By: James Porter*
With only 2 months until mid-term elections, politicians on both sides of the aisle are doing their best to gain support from their bases. Democrats introduced the DREAM Act (Development, Relief and Education for Alien Minors Act) as an amendment to the Defense Authorization bill and Senator Robert Menendez (D-NJ) introduced a comprehensive immigration bill right before the Senate adjourned for campaign season. The DREAM Act failed in a procedural vote, and it is unclear what will happen with the CIR bill. Not to be left out of the political posturing, Republicans released a “Pledge to America,” which included several immigration related items. As the outcome of the November elections still remains to be seen, these were the most popular stories in September in immigration news.
By Crista Cornavaca
Students from the United We Dream Coalition and DREAM Act supporters gathered at Lafayette Square in front of the White House and on Capitol Hill last week to promote awareness for the DREAM Act and to give visible presence to the previously invisible undocumented student population. These activists are striving to pressure Congress to move the DREAM Act to a vote. The Act would allow undocumented students who have lived in the United States for most of their lives to receive a higher education, allow students to accept the academic and athletic scholarships they have been unable to access due to their immigration status, and after two years of military service or successful completion of higher education, continue on their path to being productive and patriotic Americans with legal permanent residence.
By: Ann Atalla
Advocacy Attorney, CLINIC
Immigration advocates have been down in the dumps lately, with news reports pronouncing the death of immigration reform in 2010. As the nation’s largest network of legal service providers for immigrants, CLINIC has felt the pain as vividly as other immigrant advocacy organizations. Although the lack of action in Congress can be discouraging, not all is wrong with the immigration landscape these days. In three recent decisions, the U.S. Supreme Court has provided immigration advocates with reassuringly good law.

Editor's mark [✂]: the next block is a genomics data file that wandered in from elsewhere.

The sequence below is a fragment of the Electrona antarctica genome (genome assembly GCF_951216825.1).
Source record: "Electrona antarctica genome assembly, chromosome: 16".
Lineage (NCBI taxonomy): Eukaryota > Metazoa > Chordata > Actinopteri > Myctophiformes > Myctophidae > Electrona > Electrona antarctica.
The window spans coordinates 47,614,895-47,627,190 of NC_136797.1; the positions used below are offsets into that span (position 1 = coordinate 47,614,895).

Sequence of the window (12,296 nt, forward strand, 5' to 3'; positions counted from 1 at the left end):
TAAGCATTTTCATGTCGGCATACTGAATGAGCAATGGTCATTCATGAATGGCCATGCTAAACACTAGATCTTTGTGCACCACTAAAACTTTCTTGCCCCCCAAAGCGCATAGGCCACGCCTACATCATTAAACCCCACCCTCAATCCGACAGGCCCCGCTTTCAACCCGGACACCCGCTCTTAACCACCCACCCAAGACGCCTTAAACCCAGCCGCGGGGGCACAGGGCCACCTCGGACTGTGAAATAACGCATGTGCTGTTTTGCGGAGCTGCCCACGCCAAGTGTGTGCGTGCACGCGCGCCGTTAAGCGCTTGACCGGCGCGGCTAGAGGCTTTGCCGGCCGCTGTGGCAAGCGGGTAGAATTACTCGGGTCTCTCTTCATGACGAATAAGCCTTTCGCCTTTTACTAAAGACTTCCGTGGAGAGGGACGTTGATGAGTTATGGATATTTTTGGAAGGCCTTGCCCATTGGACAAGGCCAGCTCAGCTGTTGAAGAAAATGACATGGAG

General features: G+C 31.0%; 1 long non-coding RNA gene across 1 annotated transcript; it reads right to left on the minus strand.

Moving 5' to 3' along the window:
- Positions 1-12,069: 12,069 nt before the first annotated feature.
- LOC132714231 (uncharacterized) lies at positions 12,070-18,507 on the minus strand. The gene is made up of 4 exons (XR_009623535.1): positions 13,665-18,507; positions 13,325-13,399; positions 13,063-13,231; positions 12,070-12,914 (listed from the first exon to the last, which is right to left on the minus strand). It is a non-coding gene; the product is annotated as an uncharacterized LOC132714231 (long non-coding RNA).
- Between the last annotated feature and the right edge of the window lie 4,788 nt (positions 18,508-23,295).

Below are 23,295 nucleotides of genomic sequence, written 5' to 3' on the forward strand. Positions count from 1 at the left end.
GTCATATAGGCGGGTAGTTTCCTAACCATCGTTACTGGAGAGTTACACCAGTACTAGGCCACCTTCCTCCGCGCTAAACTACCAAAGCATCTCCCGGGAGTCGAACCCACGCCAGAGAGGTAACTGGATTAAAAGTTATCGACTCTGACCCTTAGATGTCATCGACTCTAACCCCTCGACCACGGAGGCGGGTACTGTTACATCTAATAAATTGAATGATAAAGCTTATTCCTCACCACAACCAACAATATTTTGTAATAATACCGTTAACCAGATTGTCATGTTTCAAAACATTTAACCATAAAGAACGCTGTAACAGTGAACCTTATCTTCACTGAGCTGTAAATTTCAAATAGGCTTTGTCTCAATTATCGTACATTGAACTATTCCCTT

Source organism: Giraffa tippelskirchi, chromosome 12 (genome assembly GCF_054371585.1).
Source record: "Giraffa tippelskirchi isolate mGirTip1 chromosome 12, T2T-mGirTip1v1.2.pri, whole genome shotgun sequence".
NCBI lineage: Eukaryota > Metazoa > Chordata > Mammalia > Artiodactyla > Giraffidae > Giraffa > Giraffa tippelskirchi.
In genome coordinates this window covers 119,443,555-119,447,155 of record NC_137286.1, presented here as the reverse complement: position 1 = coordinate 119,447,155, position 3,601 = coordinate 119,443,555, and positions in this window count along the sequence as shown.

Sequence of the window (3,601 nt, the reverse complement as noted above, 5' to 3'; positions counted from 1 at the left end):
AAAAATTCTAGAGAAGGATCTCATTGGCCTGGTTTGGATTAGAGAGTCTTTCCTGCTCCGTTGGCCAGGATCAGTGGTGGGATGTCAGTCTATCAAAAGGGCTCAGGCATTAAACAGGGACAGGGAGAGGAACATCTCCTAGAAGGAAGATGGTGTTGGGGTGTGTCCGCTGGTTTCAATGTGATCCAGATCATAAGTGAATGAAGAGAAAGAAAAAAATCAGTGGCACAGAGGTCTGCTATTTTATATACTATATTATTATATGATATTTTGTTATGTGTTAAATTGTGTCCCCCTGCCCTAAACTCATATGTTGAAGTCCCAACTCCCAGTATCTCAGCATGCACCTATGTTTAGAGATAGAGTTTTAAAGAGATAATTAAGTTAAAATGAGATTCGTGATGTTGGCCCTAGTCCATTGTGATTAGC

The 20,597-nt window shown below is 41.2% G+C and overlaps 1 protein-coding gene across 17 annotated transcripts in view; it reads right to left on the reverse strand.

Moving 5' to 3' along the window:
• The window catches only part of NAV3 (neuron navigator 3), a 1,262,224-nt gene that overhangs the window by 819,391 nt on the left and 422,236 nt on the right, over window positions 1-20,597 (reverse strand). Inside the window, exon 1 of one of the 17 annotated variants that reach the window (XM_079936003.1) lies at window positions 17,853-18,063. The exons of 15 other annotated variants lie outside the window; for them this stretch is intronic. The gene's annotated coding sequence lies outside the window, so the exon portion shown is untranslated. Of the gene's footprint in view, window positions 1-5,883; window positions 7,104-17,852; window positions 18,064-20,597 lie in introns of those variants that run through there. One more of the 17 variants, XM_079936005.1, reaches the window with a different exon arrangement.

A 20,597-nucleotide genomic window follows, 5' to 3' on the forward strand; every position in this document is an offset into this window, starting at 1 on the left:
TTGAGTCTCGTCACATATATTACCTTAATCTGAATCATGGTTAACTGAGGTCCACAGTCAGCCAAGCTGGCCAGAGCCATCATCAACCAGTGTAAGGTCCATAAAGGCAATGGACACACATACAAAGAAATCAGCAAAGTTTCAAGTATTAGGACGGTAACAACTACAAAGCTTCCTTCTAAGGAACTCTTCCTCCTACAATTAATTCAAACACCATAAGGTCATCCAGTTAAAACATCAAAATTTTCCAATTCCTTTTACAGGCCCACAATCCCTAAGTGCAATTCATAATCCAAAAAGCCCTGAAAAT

A New Decade, A Renewed Push for Reform, and Tragedy Strikes Haiti: January in Immigration News
In our work to educate and increase awareness about the need for immigration reform, we have discovered a common thread. Tell someone about why he should support immigration reform and you may only be partially successful at convincing him of the need for immigration reform. Introduce him to an immigrant and let that immigrant tell the horrors of navigating the U.S.
It's been quite a week.
Last week, many of us were celebrating the bold and public affirmations by government and elected officials that immigration reform is on the way. We smiled cautiously and optimistically in hopes that the administration and Congress finally understood the urgency behind the need to fix our broken immigration system.
In some circles, it would be said that this was a good month for immigration advocates. Around the halls of Congress and in news reports nationwide, officials have boldly and loudly announced support for immigration reform and for pursuing it this year.